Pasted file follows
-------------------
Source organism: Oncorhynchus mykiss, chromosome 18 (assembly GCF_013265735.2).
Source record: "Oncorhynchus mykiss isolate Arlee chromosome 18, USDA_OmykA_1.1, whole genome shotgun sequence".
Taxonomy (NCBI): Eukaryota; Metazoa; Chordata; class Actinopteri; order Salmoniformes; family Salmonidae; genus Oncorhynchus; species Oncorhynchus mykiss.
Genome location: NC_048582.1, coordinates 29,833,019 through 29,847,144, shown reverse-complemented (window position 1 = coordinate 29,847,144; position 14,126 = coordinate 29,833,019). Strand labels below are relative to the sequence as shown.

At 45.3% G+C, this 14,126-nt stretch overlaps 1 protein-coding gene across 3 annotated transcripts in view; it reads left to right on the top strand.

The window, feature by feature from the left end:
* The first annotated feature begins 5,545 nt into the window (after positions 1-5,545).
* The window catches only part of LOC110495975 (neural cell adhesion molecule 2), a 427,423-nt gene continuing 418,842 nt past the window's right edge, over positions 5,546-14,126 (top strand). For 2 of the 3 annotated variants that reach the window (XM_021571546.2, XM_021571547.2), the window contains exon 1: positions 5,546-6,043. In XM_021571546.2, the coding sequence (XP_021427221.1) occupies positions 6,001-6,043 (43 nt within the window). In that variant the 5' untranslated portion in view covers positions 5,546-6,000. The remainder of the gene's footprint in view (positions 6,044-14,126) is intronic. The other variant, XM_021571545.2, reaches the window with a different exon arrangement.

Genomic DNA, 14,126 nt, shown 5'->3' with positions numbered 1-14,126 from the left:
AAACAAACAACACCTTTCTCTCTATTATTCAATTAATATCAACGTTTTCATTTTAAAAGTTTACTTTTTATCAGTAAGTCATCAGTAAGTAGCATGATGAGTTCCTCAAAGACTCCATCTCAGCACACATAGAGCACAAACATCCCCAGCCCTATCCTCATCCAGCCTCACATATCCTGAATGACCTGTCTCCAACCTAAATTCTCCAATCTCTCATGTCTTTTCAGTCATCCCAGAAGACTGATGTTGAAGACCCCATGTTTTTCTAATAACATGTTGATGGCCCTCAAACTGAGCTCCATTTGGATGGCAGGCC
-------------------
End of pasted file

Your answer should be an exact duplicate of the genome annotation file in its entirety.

Source organism: Oncorhynchus mykiss, chromosome 18 (assembly GCF_013265735.2).
Source record: "Oncorhynchus mykiss isolate Arlee chromosome 18, USDA_OmykA_1.1, whole genome shotgun sequence".
Taxonomy (NCBI): Eukaryota; Metazoa; Chordata; class Actinopteri; order Salmoniformes; family Salmonidae; genus Oncorhynchus; species Oncorhynchus mykiss.
Genome location: NC_048582.1, coordinates 29,833,019 through 29,847,144, shown reverse-complemented (window position 1 = coordinate 29,847,144; position 14,126 = coordinate 29,833,019). Strand labels below are relative to the sequence as shown.

At 45.3% G+C, this 14,126-nt stretch overlaps 1 protein-coding gene across 3 annotated transcripts in view; it reads left to right on the top strand.

The window, feature by feature from the left end:
* The first annotated feature begins 5,545 nt into the window (after positions 1-5,545).
* The window catches only part of LOC110495975 (neural cell adhesion molecule 2), a 427,423-nt gene continuing 418,842 nt past the window's right edge, over positions 5,546-14,126 (top strand). For 2 of the 3 annotated variants that reach the window (XM_021571546.2, XM_021571547.2), the window contains exon 1: positions 5,546-6,043. In XM_021571546.2, the coding sequence (XP_021427221.1) occupies positions 6,001-6,043 (43 nt within the window). In that variant the 5' untranslated portion in view covers positions 5,546-6,000. The remainder of the gene's footprint in view (positions 6,044-14,126) is intronic. The other variant, XM_021571545.2, reaches the window with a different exon arrangement.

Genomic DNA, 14,126 nt, shown 5'->3' with positions numbered 1-14,126 from the left:
AAACAAACAACACCTTTCTCTCTATTATTCAATTAATATCAACGTTTTCATTTTAAAAGTTTACTTTTTATCAGTAAGTCATCAGTAAGTAGCATGATGAGTTCCTCAAAGACTCCATCTCAGCACACATAGAGCACAAACATCCCCAGCCCTATCCTCATCCAGCCTCACATATCCTGAATGACCTGTCTCCAACCTAAATTCTCCAATCTCTCATGTCTTTTCAGTCATCCCAGAAGACTGATGTTGAAGACCCCATGTTTTTCTAATAACATGTTGATGGCCCTCAAACTGAGCTCCATTTGGATGGCAGGCC